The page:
Engineers introduce 'beans' to cool and then maintain hot beverage temps

May 03, 2011 by Bob Yirka report

(PhysOrg.com) -- Buddies and mechanical engineers, Dave Petrillo and Dave Jackson, have, thanks to Kickstart.com, begun a business selling the Coffee Joulie (clearly a play on the word for joule, a unit of energy, and jewel, the stuff you wear as bling), a stainless steel bean they’ve invented that will first cool a hot drink, then maintain it at a consistent 140°F (60° Celsius) temperature for up to five hours if the container is kept closed.

Generally used with more than one “bean” at a time, Joulies have a special secret ingredient inside of them that works first as a heat sink; absorbing heat from the hot coffee or other beverage that surrounds them, until reaching 140F°, at which point the secret ingredient melts causing it to reverse course and to then start working as a heat source as the absorbed heat is radiated back into the beverage as the secret ingredient slowly solidifies once again.

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The Dave’s as they’re called, won’t let on what exactly is inside the , but they claim its safe enough to ingest. They refer to it as a “non-toxic phase change material.” The outer cover is all stainless steel, which they say is the same grade as that used for cutlery, which they point out, has a very long safety record as a means for both the drinking of hot beverages and for stirring them.

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Coffee Joulies cool your coffee to a drinkable temperature in under 90 seconds.

A natural question might be to ask if the beans might work for cold beverages as well, as a replacement for ice cubes, but that question has not been addressed thus far. At this point it would seem unlikely as there is no indication that the special ingredient inside the beans would absorb and hold any more of a chill than freezing anything else and dumping it in your cup.

At any rate, to use Coffee Joulies, once on the market that is, coffee drinkers would place a few of them in a cup, pour in their hot beverage of choice, wait a moment for the beans to cool, then commence to drinking. Afterwards, the beans could be washed the same way as other utensils, though they likely would only need a little rinsing. No word yet on whether the phase-change material inside the beans degrade over time, and if so, how long it might take.

Explore further: LG Chem's super-efficient OLED lighting has life of 40,000 hours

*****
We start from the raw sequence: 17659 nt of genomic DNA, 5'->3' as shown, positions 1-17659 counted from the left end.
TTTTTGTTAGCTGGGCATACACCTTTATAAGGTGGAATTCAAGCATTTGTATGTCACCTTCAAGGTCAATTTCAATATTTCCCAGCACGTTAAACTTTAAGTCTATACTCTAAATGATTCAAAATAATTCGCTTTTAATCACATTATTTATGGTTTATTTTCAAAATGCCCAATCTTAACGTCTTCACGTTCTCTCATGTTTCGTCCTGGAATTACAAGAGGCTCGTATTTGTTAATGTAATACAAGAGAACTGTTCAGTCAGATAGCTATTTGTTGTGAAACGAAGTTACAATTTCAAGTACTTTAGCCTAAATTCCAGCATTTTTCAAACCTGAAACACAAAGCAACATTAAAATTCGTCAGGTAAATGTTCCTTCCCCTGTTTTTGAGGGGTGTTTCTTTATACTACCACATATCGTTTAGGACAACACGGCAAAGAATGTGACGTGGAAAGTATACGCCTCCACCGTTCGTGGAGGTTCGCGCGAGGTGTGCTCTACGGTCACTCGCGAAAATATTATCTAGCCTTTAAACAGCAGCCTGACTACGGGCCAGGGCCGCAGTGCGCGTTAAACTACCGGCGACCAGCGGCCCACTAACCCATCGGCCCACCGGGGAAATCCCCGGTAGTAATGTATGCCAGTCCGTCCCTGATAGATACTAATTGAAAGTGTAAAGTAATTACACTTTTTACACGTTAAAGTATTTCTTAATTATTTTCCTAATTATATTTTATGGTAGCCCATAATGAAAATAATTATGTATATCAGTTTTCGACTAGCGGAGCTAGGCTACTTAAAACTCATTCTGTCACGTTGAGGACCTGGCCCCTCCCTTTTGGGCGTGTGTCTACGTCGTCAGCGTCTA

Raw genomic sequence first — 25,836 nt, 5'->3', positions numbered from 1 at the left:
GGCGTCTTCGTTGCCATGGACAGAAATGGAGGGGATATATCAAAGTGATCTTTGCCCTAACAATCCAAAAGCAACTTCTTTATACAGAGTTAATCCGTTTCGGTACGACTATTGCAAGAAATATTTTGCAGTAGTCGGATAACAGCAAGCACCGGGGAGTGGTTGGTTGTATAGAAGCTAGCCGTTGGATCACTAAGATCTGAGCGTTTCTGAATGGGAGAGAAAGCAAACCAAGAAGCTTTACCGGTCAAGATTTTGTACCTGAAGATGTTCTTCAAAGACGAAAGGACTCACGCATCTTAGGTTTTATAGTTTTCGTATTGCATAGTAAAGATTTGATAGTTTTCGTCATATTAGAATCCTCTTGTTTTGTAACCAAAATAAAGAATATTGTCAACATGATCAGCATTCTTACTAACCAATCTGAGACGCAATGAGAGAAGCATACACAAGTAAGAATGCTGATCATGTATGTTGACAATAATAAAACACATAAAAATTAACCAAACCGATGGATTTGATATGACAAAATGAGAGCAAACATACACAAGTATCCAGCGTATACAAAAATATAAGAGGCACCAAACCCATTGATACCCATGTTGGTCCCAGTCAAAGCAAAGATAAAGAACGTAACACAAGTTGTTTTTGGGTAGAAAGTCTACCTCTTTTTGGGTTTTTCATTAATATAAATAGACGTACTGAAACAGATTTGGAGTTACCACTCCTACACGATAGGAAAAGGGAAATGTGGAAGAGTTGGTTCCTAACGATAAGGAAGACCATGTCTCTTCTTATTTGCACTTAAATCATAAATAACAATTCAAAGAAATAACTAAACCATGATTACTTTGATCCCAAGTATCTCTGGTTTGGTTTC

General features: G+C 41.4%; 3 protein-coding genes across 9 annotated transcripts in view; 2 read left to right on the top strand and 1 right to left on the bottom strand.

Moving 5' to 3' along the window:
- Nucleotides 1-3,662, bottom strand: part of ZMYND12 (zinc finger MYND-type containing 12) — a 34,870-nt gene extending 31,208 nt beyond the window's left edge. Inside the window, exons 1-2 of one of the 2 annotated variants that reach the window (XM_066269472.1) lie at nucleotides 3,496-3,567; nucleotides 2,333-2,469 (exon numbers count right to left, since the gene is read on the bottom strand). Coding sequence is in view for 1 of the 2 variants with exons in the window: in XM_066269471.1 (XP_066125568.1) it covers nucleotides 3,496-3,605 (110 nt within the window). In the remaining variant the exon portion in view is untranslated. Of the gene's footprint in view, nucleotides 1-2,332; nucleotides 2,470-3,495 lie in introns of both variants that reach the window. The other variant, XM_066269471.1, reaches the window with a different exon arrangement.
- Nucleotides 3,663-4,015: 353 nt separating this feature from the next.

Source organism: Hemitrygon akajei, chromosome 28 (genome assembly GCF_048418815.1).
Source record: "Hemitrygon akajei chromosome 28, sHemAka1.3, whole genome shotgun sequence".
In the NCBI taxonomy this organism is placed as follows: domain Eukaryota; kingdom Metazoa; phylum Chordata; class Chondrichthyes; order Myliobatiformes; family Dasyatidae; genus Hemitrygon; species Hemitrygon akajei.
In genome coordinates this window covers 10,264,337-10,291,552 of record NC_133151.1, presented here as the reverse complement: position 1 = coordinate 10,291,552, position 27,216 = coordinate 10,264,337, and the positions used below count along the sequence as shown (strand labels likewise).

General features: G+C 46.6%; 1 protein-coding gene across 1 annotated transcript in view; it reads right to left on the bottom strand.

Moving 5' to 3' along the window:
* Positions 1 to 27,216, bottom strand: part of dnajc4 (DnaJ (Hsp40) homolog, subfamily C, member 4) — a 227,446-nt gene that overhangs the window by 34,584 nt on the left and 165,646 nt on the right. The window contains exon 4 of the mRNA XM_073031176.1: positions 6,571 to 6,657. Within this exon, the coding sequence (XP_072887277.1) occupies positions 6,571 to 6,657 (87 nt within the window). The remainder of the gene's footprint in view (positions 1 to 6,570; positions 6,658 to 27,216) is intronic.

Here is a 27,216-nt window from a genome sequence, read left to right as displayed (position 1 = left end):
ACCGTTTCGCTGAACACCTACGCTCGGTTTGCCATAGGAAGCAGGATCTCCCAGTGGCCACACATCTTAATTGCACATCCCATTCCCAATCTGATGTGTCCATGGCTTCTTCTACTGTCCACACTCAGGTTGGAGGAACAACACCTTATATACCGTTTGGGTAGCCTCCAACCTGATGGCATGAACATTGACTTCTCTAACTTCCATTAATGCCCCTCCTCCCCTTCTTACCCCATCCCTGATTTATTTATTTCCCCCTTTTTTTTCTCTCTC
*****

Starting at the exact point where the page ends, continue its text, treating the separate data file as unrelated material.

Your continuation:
More information: www.joulies.com/

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User comments : 22

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kaypee
not rated yet May 03, 2011
Sounds like the bean might be filled with sodium acetate. The melting point of sodium acetate trihydrate is about 58C (136F).
Javinator
not rated yet May 03, 2011
A natural question might be to ask if the beans might work for cold beverages as well, as a replacement for ice cubes, but that question has not been addressed thus far.


No, they would not (at least these specific beans anyways).

The phase change material holds the temperature where it is because the temperature of the phase change material at the time of the phase change is a constant.

In this case, the stuff in the Joulie would first begin melting (as the temperature of the coffee is above its melting/freezing temp of ~60oC) and would steal heat from the coffee to do this (endothermic process).

Once the temperature got down to the melting/freezing temperature, the now melted liquid in the Joulie would begin to solidify (an exothermic process) holding the temp constant until all of the phase change material was frozen. The temperature would then continue to decline as normal.
jscroft
3 / 5 (2) May 03, 2011
If the coffee cools to 140 deg in a third the time and stays between 130 and 140 deg twice as long, one wonders whether it drops below 130 deg BEFORE or AFTER the control cup does?

My guess is that they both hit 130 deg at about the same time. The Joulie won't keep your coffee hot longer in ABSOLUTE time... it will just cool the coffee down to a drinkable temp and KEEP it there.
Javinator
not rated yet May 03, 2011
If you had a phase change material with a melting/freezing temp near ~4oC (heavy water for example...although I wouldn't recommend that) or so you could use them in the same fashion to hold the temperature there.
jscroft
3.7 / 5 (3) May 03, 2011
Of course, you also have to factor in the fact that the liquid volume is reducing as you drink the coffee, and that this reduction starts SOONER than for the control... but probably AFTER the Joulie has undergone its phase change. So, basically, the Joulie is maintaining the temperature of the coffee you HAVEN'T drunk with heat scavenged from the coffee you ALREADY drank.

In this "dynamic" model, I guess I'd have to expect the coffee REMNANT to remain hot LONGER than the control in absolute time, if it is consumed at the same rate with respect to temperature.

That's brilliant!
Eikka
not rated yet May 03, 2011
Sounds like the bean might be filled with sodium acetate. The melting point of sodium acetate trihydrate is about 58C (136F).


That's what I was thinking.

But sodium acetate tends to supercool easily, in which case it will melt and then not release the heat back by re-crystallizing below the melting point. That's how heat pads work - they have supercooled sodium acetate inside, and the crystallization is started by clicking a small steel disc.

They have to add some sort of permanent seed crystal in the bean to start the process every time. Perhaps that's the secret ingredient.

bg1
not rated yet May 03, 2011